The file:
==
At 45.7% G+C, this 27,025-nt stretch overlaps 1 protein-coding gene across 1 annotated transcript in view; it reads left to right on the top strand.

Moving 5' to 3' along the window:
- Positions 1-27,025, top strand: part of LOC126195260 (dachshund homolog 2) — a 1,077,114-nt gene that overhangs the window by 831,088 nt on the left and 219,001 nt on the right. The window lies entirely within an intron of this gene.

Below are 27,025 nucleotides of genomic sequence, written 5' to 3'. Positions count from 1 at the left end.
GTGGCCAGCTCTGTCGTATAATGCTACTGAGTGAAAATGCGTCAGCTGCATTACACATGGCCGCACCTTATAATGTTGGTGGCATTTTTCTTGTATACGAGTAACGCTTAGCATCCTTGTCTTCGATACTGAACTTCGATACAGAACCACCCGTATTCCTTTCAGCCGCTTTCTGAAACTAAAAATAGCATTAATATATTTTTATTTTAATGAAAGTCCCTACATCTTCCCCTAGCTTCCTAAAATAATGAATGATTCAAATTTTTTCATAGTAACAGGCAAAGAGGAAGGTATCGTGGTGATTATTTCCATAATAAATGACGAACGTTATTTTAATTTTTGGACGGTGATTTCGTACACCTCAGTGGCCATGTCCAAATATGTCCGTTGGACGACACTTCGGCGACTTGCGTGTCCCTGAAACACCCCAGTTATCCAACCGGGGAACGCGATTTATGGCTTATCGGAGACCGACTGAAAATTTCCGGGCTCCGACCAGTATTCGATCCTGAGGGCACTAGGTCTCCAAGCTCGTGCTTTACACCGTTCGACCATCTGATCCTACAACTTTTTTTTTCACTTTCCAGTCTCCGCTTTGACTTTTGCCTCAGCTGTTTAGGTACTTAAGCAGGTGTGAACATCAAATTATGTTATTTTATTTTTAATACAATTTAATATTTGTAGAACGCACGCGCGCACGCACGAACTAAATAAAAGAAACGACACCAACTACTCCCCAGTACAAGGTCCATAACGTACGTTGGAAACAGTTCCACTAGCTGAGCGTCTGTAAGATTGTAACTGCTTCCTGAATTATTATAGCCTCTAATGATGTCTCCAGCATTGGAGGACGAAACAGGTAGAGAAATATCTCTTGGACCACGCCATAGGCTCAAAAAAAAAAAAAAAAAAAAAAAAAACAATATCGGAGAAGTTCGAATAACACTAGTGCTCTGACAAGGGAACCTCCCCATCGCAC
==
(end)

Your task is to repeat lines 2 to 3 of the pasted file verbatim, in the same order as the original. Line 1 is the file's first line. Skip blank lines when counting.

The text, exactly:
Moving 5' to 3' along the window:
- Positions 1-27,025, top strand: part of LOC126195260 (dachshund homolog 2) — a 1,077,114-nt gene that overhangs the window by 831,088 nt on the left and 219,001 nt on the right. The window lies entirely within an intron of this gene.